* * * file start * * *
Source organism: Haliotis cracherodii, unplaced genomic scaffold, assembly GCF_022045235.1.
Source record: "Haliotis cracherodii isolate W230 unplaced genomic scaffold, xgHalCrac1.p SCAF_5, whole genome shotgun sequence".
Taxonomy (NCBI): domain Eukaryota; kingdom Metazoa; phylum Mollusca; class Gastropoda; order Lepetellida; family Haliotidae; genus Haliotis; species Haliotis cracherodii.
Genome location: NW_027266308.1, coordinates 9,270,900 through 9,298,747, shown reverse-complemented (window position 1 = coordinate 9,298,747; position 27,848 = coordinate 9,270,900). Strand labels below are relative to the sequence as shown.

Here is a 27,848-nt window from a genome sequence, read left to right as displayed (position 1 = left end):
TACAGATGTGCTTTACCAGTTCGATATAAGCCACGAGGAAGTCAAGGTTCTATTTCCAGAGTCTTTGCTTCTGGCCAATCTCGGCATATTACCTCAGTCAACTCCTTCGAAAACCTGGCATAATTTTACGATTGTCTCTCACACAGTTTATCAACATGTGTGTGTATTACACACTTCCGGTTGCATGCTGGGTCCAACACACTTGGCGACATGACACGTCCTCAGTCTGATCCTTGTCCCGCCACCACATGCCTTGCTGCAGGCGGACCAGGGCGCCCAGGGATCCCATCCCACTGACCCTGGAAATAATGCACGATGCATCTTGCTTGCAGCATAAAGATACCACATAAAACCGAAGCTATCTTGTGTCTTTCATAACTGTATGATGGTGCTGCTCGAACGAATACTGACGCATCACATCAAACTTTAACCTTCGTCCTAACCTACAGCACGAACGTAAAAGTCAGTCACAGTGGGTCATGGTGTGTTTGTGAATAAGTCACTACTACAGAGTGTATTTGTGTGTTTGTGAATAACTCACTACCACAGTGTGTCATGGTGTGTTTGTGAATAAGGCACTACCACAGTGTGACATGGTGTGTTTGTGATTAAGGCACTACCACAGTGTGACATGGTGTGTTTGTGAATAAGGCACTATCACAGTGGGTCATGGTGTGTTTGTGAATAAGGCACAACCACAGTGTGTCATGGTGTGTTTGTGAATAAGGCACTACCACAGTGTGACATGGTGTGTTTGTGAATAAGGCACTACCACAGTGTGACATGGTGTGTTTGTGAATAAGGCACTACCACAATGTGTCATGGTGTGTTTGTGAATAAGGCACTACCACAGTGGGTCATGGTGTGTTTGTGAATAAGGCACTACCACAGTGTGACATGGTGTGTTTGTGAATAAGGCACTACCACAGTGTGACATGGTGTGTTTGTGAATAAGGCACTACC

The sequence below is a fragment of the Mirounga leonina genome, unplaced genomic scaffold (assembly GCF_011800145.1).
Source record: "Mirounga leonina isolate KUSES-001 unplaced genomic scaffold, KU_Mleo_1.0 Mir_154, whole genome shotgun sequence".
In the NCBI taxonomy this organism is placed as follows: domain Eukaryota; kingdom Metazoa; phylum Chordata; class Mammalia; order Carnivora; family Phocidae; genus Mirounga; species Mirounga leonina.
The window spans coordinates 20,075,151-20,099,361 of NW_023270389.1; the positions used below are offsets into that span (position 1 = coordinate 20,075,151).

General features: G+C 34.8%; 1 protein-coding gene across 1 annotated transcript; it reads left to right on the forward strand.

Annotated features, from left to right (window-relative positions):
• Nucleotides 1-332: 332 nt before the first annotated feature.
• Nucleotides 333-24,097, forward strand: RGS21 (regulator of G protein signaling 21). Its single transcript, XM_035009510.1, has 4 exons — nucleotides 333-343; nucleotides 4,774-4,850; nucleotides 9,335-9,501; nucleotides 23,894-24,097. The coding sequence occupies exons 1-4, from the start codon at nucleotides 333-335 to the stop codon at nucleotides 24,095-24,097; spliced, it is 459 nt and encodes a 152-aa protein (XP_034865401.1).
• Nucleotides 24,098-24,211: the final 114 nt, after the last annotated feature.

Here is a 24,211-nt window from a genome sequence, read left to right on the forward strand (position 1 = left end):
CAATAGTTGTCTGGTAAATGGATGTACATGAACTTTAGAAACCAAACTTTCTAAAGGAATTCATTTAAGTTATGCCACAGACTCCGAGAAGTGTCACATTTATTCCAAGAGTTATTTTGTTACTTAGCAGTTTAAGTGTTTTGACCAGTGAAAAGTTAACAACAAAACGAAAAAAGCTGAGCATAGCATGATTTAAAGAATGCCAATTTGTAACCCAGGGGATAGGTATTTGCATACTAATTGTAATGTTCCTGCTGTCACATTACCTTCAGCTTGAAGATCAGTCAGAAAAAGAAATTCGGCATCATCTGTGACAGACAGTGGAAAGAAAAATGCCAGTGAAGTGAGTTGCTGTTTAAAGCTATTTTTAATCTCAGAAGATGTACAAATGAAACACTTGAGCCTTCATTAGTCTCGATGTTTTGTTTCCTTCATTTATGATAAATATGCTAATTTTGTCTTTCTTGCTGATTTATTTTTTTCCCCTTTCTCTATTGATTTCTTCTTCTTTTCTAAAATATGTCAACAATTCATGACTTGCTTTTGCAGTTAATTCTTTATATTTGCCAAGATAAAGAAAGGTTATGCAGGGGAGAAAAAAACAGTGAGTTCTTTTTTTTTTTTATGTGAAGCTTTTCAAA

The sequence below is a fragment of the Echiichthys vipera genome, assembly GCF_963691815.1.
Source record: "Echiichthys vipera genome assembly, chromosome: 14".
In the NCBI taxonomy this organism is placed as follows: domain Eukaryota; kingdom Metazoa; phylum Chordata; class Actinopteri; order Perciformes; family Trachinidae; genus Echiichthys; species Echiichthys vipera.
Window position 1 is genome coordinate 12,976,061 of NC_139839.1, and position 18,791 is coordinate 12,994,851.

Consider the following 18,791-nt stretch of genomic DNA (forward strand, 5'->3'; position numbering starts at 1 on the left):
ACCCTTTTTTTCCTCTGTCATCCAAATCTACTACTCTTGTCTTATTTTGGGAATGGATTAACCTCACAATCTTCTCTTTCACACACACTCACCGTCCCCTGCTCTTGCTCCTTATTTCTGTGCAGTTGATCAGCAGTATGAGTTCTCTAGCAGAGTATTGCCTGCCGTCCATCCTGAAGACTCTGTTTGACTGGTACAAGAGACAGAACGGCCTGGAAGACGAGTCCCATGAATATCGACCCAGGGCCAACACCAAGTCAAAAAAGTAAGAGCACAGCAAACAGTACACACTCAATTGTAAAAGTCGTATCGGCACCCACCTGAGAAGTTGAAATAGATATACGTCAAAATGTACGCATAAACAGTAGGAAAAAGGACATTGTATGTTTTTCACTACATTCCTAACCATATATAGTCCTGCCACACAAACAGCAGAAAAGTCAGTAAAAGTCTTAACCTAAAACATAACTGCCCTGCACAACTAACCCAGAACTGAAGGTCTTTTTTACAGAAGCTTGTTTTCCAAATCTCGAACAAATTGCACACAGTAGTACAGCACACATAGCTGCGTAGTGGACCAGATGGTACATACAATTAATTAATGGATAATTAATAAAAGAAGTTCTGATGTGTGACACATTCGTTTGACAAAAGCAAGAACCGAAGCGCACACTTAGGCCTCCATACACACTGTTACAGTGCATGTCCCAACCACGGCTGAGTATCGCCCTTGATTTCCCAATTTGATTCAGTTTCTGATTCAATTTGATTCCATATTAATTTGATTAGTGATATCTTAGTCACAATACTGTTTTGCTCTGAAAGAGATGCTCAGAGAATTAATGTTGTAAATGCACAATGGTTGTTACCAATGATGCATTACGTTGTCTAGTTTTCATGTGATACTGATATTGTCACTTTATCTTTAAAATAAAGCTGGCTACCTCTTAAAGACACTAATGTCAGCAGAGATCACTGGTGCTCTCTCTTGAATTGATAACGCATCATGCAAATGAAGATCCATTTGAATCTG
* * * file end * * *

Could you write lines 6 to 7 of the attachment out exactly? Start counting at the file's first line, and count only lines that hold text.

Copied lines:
TACAGATGTGCTTTACCAGTTCGATATAAGCCACGAGGAAGTCAAGGTTCTATTTCCAGAGTCTTTGCTTCTGGCCAATCTCGGCATATTACCTCAGTCAACTCCTTCGAAAACCTGGCATAATTTTACGATTGTCTCTCACACAGTTTATCAACATGTGTGTGTATTACACACTTCCGGTTGCATGCTGGGTCCAACACACTTGGCGACATGACACGTCCTCAGTCTGATCCTTGTCCCGCCACCACATGCCTTGCTGCAGGCGGACCAGGGCGCCCAGGGATCCCATCCCACTGACCCTGGAAATAATGCACGATGCATCTTGCTTGCAGCATAAAGATACCACATAAAACCGAAGCTATCTTGTGTCTTTCATAACTGTATGATGGTGCTGCTCGAACGAATACTGACGCATCACATCAAACTTTAACCTTCGTCCTAACCTACAGCACGAACGTAAAAGTCAGTCACAGTGGGTCATGGTGTGTTTGTGAATAAGTCACTACTACAGAGTGTATTTGTGTGTTTGTGAATAACTCACTACCACAGTGTGTCATGGTGTGTTTGTGAATAAGGCACTACCACAGTGTGACATGGTGTGTTTGTGATTAAGGCACTACCACAGTGTGACATGGTGTGTTTGTGAATAAGGCACTATCACAGTGGGTCATGGTGTGTTTGTGAATAAGGCACAACCACAGTGTGTCATGGTGTGTTTGTGAATAAGGCACTACCACAGTGTGACATGGTGTGTTTGTGAATAAGGCACTACCACAGTGTGACATGGTGTGTTTGTGAATAAGGCACTACCACAATGTGTCATGGTGTGTTTGTGAATAAGGCACTACCACAGTGGGTCATGGTGTGTTTGTGAATAAGGCACTACCACAGTGTGACATGGTGTGTTTGTGAATAAGGCACTACCACAGTGTGACATGGTGTGTTTGTGAATAAGGCACTACC

The sequence below is a fragment of the Mirounga leonina genome, unplaced genomic scaffold (assembly GCF_011800145.1).